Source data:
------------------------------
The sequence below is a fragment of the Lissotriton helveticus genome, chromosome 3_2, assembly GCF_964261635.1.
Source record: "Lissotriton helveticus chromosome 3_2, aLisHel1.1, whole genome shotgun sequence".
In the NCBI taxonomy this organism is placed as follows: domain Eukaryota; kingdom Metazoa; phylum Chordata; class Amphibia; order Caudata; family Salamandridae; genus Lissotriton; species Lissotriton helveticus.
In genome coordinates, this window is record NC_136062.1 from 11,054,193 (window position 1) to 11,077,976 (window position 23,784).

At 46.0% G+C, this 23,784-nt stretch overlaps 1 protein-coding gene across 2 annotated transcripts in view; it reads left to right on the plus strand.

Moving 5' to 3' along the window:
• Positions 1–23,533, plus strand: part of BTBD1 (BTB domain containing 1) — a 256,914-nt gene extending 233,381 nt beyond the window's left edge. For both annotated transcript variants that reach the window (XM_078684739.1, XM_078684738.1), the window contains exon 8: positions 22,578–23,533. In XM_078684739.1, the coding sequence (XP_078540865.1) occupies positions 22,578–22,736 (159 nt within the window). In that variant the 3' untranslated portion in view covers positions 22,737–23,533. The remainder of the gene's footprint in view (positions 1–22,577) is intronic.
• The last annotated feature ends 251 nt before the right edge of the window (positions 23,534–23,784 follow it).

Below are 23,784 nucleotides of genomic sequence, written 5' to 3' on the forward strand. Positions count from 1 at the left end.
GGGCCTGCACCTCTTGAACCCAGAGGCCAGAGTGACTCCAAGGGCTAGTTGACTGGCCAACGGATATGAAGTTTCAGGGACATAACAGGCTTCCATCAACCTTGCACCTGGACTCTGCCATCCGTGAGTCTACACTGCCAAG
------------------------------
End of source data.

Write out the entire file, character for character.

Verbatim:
The sequence below is a fragment of the Lissotriton helveticus genome, chromosome 3_2, assembly GCF_964261635.1.
Source record: "Lissotriton helveticus chromosome 3_2, aLisHel1.1, whole genome shotgun sequence".
In the NCBI taxonomy this organism is placed as follows: domain Eukaryota; kingdom Metazoa; phylum Chordata; class Amphibia; order Caudata; family Salamandridae; genus Lissotriton; species Lissotriton helveticus.
In genome coordinates, this window is record NC_136062.1 from 11,054,193 (window position 1) to 11,077,976 (window position 23,784).

At 46.0% G+C, this 23,784-nt stretch overlaps 1 protein-coding gene across 2 annotated transcripts in view; it reads left to right on the plus strand.

Moving 5' to 3' along the window:
• Positions 1–23,533, plus strand: part of BTBD1 (BTB domain containing 1) — a 256,914-nt gene extending 233,381 nt beyond the window's left edge. For both annotated transcript variants that reach the window (XM_078684739.1, XM_078684738.1), the window contains exon 8: positions 22,578–23,533. In XM_078684739.1, the coding sequence (XP_078540865.1) occupies positions 22,578–22,736 (159 nt within the window). In that variant the 3' untranslated portion in view covers positions 22,737–23,533. The remainder of the gene's footprint in view (positions 1–22,577) is intronic.
• The last annotated feature ends 251 nt before the right edge of the window (positions 23,534–23,784 follow it).

Below are 23,784 nucleotides of genomic sequence, written 5' to 3' on the forward strand. Positions count from 1 at the left end.
GGGCCTGCACCTCTTGAACCCAGAGGCCAGAGTGACTCCAAGGGCTAGTTGACTGGCCAACGGATATGAAGTTTCAGGGACATAACAGGCTTCCATCAACCTTGCACCTGGACTCTGCCATCCGTGAGTCTACACTGCCAAG